Charismatic Bible teachers Mark and Patti Virkler have written a book titled “Am I being Deceived?” Their book marks the distinctions between New Agers, Christians, and modern day Pharisees. They write, “Pharisees do not seek ongoing, direct contact with the Living God, and call those who do seek and experience such, either New Agers or demonized.”5
The Virkler’s note that Pharisees appear to base their “ministries” on negativity. They seem to have more fear of the “Antichrist” than faith in God’s power and promises:
Pharisees are extremely negative, because they are using all the principles of faith in reverse. They believe in satan’s power rather than God’s power in this present age. They speak of the works of the antichrist, rather than the works of the risen Christ. They set their eyes on the antichrist, rather than fixing their eyes on Jesus (Heb. 12:2).6
This appears to be an accurate description of Tillin’s anti-word-faith tract. She is using “fear tactics” to dissuade her readers from embracing Word-Faith teachings by falsely insinuating that they could possibly assist in setting up the antichrist’s kingdom. Such inflammatory language goes beyond the bounds of mere doctrinal disagreement. It also appears to demonstrate more faith in the ability of the devil than in God’s ability to protect His people.
Bob and Gretchen Passantino warns against this false association that so many discernment ministries make between New Age cults and other groups that they disagree with. While they do not excuse ministries for careless statements, they do believe that an application of what they call “witch hunt techniques” can enable anyone to declare another as a “New Age” heretic.7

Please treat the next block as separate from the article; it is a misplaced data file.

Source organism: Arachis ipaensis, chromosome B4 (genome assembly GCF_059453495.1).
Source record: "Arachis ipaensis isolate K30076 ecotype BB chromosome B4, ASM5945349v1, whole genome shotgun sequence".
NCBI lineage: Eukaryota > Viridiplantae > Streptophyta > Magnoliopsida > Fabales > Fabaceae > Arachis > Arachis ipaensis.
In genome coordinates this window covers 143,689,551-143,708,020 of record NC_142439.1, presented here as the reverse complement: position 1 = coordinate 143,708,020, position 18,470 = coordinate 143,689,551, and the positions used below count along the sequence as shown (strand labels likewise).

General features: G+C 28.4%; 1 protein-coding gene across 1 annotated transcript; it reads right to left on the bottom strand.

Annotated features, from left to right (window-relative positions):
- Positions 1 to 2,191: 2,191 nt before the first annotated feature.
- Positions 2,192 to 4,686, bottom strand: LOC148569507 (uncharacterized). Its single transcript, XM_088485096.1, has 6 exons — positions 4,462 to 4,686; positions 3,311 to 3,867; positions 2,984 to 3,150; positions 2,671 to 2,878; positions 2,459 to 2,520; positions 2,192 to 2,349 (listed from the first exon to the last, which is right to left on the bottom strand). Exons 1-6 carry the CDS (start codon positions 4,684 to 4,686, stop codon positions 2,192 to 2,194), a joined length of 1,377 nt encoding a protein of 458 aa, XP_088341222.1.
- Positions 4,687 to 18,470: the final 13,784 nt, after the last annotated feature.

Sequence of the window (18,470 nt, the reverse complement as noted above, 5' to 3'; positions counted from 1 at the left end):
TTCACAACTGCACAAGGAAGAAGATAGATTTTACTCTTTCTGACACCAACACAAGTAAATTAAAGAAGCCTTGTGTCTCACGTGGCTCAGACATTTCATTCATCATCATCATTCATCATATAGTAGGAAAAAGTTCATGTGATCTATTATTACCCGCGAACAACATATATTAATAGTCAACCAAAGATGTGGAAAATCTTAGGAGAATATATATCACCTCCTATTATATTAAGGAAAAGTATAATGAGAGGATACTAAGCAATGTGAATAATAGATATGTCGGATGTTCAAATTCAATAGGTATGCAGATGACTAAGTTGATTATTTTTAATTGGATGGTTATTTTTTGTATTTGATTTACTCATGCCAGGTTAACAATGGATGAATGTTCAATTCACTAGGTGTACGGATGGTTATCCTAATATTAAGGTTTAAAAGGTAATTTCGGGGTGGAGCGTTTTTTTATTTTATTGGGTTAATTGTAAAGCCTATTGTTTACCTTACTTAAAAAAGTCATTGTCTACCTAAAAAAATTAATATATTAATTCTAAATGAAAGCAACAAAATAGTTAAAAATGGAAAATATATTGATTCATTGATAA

Tillin’s tract is full of such tactics. These papers (part one and two) will present ten reasons to accept Word-of-Faith teachings. Our “reasons” will be used as counter-points to Ms. Tillin’s reasons to reject said teachings. These counter-points will expose the fallacies of Tillin’s own reasons.
5 Virkler, Mark & Patti Am I Being Deceived? (Gainesville, FL: Bridge-Logos Publisher, 2001), p. 45
6 Ibid, p. 39
7 Passantino, Bob and Gretchen Witch Hunt (Nashville, TN: Thomas Nelson Publishers). I highly recommend reading pages 128 to 136. The Passantinos do an excellent job demonstrating the absurdities of labeling groups and individuals “New Age” simply because of some similarities. They show that a person can even attack the Bible itself if such a tactic is taken too far. It is ironic that the Passantinos are close friends with Hendrik Hanegraaff who has used the exact same tactics against faith teachers that they dispute in their book.
- A Short Biography of EW KENYON (raymondjclements.wordpress.com)